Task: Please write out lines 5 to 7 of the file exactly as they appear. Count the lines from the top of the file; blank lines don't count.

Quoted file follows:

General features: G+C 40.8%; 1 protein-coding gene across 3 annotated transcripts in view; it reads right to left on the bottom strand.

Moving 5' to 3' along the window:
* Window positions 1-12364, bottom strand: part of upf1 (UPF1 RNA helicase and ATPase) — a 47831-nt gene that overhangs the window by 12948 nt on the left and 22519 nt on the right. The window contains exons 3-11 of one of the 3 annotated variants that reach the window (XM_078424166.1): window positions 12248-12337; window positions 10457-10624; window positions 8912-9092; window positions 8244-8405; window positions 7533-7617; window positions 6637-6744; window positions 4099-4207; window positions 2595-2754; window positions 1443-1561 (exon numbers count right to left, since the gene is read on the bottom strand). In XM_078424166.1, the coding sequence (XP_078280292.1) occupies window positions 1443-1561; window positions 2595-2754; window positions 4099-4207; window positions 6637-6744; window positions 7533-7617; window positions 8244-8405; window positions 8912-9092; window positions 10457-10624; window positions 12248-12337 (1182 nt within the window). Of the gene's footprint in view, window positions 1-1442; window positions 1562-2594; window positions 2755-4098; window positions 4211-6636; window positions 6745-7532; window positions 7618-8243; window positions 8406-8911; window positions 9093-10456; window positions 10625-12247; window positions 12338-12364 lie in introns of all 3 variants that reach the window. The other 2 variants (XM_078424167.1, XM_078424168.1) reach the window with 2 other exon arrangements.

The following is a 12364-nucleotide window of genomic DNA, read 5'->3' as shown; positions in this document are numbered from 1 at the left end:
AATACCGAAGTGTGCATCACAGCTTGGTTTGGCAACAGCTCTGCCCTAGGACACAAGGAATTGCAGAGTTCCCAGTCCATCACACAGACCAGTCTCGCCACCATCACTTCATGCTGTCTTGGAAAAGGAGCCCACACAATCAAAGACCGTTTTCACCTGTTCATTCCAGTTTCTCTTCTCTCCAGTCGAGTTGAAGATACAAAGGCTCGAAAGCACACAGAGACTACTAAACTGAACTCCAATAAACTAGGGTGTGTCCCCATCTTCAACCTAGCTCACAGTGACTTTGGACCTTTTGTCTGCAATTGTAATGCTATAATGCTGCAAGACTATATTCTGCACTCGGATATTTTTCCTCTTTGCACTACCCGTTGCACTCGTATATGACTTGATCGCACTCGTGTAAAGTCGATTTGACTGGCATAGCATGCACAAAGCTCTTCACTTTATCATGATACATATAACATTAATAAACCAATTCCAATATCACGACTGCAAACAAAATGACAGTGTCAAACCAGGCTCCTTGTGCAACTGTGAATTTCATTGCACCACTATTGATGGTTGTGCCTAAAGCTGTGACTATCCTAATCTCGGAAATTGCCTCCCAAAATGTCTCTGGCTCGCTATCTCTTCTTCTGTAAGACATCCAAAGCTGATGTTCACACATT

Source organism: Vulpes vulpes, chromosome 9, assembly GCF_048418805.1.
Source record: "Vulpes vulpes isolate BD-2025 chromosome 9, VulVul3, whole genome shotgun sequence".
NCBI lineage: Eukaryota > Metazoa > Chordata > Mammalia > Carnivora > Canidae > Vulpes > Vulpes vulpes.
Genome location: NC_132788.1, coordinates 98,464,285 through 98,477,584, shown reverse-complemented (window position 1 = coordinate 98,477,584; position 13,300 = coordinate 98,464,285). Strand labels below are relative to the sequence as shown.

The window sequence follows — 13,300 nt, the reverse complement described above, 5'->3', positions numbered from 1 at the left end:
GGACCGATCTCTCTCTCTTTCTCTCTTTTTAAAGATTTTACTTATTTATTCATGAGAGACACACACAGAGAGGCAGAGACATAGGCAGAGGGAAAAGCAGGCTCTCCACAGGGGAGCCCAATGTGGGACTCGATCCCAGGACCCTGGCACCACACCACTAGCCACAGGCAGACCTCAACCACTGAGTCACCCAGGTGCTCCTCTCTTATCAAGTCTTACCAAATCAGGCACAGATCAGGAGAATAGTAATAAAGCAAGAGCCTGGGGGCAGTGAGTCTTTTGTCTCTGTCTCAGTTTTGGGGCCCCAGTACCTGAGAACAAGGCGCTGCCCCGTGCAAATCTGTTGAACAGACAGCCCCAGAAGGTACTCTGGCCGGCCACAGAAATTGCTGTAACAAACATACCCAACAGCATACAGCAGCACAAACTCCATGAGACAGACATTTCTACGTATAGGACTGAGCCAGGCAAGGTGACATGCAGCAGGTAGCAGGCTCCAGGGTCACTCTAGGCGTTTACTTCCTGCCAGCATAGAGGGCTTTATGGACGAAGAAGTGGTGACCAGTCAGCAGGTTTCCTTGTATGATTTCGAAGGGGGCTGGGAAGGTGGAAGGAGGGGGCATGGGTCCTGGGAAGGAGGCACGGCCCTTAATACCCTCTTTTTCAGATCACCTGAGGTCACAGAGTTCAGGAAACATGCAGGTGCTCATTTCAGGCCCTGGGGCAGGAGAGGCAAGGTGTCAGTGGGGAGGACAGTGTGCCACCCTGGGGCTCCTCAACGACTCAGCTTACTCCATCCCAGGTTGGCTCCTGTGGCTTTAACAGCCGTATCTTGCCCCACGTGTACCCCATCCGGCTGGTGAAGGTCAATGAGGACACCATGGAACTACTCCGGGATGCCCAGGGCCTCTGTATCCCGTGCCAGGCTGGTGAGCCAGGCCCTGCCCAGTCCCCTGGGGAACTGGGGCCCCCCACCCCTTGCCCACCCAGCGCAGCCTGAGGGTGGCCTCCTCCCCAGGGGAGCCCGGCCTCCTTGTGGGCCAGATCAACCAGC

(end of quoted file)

AATACCGAAGTGTGCATCACAGCTTGGTTTGGCAACAGCTCTGCCCTAGGACACAAGGAATTGCAGAGTTCCCAGTCCATCACACAGACCAGTCTCGCCACCATCACTTCATGCTGTCTTGGAAAAGGAGCCCACACAATCAAAGACCGTTTTCACCTGTTCATTCCAGTTTCTCTTCTCTCCAGTCGAGTTGAAGATACAAAGGCTCGAAAGCACACAGAGACTACTAAACTGAACTCCAATAAACTAGGGTGTGTCCCCATCTTCAACCTAGCTCACAGTGACTTTGGACCTTTTGTCTGCAATTGTAATGCTATAATGCTGCAAGACTATATTCTGCACTCGGATATTTTTCCTCTTTGCACTACCCGTTGCACTCGTATATGACTTGATCGCACTCGTGTAAAGTCGATTTGACTGGCATAGCATGCACAAAGCTCTTCACTTTATCATGATACATATAACATTAATAAACCAATTCCAATATCACGACTGCAAACAAAATGACAGTGTCAAACCAGGCTCCTTGTGCAACTGTGAATTTCATTGCACCACTATTGATGGTTGTGCCTAAAGCTGTGACTATCCTAATCTCGGAAATTGCCTCCCAAAATGTCTCTGGCTCGCTATCTCTTCTTCTGTAAGACATCCAAAGCTGATGTTCACACATT

Source organism: Vulpes vulpes, chromosome 9, assembly GCF_048418805.1.
Source record: "Vulpes vulpes isolate BD-2025 chromosome 9, VulVul3, whole genome shotgun sequence".